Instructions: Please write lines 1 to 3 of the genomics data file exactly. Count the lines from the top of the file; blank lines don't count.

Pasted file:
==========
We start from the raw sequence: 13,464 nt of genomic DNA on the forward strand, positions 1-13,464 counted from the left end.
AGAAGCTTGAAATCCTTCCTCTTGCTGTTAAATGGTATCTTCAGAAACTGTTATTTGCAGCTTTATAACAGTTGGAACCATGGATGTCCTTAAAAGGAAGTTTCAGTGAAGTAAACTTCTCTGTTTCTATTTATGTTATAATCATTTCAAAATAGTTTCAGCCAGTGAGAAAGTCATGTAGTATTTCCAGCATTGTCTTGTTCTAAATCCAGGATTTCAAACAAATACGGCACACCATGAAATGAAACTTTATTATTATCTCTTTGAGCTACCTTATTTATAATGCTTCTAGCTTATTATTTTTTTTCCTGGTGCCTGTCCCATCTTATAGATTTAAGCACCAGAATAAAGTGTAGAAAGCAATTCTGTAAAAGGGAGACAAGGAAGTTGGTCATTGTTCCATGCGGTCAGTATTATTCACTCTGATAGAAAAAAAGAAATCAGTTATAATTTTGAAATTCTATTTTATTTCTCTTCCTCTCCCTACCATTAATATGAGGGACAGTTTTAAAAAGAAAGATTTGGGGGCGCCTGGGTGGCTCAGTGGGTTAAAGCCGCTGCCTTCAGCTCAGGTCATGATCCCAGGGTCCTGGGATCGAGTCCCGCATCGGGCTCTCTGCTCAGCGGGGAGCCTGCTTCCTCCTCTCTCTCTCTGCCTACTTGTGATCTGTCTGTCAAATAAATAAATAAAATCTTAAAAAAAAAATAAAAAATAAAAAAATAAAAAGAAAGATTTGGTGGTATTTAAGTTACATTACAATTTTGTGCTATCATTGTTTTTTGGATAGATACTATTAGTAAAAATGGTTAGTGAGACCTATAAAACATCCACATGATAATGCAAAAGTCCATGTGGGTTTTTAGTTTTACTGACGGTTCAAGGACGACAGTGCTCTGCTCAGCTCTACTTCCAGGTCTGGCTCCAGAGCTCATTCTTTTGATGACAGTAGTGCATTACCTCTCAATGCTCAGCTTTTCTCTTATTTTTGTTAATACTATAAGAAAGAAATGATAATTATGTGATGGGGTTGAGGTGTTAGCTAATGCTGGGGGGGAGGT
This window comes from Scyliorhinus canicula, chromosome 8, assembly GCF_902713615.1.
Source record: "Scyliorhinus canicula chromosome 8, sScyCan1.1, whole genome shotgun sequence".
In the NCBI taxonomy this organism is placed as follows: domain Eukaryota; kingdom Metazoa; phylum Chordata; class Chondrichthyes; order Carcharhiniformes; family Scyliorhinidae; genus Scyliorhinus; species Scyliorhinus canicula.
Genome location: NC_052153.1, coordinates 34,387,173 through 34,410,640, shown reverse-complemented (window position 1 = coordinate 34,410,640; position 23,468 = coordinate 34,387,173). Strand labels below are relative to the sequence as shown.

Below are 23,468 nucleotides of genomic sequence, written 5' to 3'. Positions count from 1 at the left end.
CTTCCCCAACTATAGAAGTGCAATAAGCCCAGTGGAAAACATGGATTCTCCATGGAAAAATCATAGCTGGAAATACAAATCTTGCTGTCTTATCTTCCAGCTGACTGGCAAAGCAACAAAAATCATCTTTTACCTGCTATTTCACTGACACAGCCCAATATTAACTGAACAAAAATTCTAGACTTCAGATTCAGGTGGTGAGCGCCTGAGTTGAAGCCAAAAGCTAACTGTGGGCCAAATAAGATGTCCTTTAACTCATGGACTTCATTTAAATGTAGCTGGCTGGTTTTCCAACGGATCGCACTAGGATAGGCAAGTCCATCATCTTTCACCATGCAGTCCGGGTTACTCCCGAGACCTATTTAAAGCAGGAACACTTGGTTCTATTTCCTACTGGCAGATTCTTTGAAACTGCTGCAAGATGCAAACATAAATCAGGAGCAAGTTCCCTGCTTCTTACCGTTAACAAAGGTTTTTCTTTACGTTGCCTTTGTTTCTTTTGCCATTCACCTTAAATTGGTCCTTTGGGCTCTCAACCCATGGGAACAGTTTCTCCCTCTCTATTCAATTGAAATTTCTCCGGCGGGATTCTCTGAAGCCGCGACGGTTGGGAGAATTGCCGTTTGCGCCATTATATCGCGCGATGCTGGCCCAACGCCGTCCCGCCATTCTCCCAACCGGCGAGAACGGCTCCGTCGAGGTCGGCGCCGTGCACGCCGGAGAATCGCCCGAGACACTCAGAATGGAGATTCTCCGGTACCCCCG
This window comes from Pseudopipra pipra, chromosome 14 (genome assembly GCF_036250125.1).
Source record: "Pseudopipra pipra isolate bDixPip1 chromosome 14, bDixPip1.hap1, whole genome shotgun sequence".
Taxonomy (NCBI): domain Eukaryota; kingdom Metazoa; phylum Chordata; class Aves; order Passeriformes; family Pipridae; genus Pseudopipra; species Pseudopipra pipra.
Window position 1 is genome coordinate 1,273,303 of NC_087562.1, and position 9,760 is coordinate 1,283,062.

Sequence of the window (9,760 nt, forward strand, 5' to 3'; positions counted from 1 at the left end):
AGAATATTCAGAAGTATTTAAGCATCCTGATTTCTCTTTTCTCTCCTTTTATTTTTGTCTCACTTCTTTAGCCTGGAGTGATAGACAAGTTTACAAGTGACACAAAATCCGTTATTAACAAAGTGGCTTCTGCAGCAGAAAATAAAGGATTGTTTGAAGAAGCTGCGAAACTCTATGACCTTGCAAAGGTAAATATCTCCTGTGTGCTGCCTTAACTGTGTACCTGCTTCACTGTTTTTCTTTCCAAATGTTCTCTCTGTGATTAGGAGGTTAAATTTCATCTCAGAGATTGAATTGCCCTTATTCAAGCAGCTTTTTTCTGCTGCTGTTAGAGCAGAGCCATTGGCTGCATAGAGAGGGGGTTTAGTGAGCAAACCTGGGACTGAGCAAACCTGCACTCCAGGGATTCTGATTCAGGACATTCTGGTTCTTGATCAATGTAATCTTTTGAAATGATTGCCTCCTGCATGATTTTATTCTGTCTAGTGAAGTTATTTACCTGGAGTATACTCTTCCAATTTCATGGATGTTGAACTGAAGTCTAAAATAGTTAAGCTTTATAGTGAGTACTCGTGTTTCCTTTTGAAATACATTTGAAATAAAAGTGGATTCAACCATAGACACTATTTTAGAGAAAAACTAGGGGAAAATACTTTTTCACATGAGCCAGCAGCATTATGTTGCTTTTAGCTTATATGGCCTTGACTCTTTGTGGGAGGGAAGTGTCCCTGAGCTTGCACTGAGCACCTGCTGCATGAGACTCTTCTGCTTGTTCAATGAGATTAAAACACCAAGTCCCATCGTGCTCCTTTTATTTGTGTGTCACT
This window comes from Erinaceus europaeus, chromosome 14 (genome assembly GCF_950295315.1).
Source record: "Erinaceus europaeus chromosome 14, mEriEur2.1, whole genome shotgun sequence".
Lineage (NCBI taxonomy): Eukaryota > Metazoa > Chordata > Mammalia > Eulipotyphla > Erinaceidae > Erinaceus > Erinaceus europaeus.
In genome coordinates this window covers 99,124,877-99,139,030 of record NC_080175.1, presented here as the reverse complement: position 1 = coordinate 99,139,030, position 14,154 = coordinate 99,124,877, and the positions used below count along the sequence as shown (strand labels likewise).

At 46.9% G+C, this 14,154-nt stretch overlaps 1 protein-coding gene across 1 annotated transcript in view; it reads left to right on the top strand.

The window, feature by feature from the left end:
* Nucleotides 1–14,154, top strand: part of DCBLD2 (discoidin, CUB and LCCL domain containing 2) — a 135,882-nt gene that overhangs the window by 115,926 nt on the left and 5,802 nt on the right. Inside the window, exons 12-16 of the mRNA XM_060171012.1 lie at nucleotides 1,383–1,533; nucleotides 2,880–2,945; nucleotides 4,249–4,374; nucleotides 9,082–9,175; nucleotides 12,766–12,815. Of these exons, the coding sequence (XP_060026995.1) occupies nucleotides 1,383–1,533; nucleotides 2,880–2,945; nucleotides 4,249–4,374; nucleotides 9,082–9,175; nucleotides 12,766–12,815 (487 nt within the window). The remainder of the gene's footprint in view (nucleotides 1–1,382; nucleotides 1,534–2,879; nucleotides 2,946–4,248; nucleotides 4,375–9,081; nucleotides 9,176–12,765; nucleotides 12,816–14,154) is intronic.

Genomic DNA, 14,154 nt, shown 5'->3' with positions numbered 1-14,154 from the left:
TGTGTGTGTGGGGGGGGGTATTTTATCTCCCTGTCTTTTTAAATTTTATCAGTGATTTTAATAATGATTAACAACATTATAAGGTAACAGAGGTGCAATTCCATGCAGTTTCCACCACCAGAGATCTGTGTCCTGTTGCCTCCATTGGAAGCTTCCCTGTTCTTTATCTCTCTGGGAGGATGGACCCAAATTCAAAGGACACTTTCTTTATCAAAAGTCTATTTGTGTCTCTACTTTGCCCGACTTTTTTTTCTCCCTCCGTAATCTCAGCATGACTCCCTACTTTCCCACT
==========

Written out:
We start from the raw sequence: 13,464 nt of genomic DNA on the forward strand, positions 1-13,464 counted from the left end.
AGAAGCTTGAAATCCTTCCTCTTGCTGTTAAATGGTATCTTCAGAAACTGTTATTTGCAGCTTTATAACAGTTGGAACCATGGATGTCCTTAAAAGGAAGTTTCAGTGAAGTAAACTTCTCTGTTTCTATTTATGTTATAATCATTTCAAAATAGTTTCAGCCAGTGAGAAAGTCATGTAGTATTTCCAGCATTGTCTTGTTCTAAATCCAGGATTTCAAACAAATACGGCACACCATGAAATGAAACTTTATTATTATCTCTTTGAGCTACCTTATTTATAATGCTTCTAGCTTATTATTTTTTTTCCTGGTGCCTGTCCCATCTTATAGATTTAAGCACCAGAATAAAGTGTAGAAAGCAATTCTGTAAAAGGGAGACAAGGAAGTTGGTCATTGTTCCATGCGGTCAGTATTATTCACTCTGATAGAAAAAAAGAAATCAGTTATAATTTTGAAATTCTATTTTATTTCTCTTCCTCTCCCTACCATTAATATGAGGGACAGTTTTAAAAAGAAAGATTTGGGGGCGCCTGGGTGGCTCAGTGGGTTAAAGCCGCTGCCTTCAGCTCAGGTCATGATCCCAGGGTCCTGGGATCGAGTCCCGCATCGGGCTCTCTGCTCAGCGGGGAGCCTGCTTCCTCCTCTCTCTCTCTGCCTACTTGTGATCTGTCTGTCAAATAAATAAATAAAATCTTAAAAAAAAAATAAAAAATAAAAAAATAAAAAGAAAGATTTGGTGGTATTTAAGTTACATTACAATTTTGTGCTATCATTGTTTTTTGGATAGATACTATTAGTAAAAATGGTTAGTGAGACCTATAAAACATCCACATGATAATGCAAAAGTCCATGTGGGTTTTTAGTTTTACTGACGGTTCAAGGACGACAGTGCTCTGCTCAGCTCTACTTCCAGGTCTGGCTCCAGAGCTCATTCTTTTGATGACAGTAGTGCATTACCTCTCAATGCTCAGCTTTTCTCTTATTTTTGTTAATACTATAAGAAAGAAATGATAATTATGTGATGGGGTTGAGGTGTTAGCTAATGCTGGGGGGGAGGT
This window comes from Scyliorhinus canicula, chromosome 8, assembly GCF_902713615.1.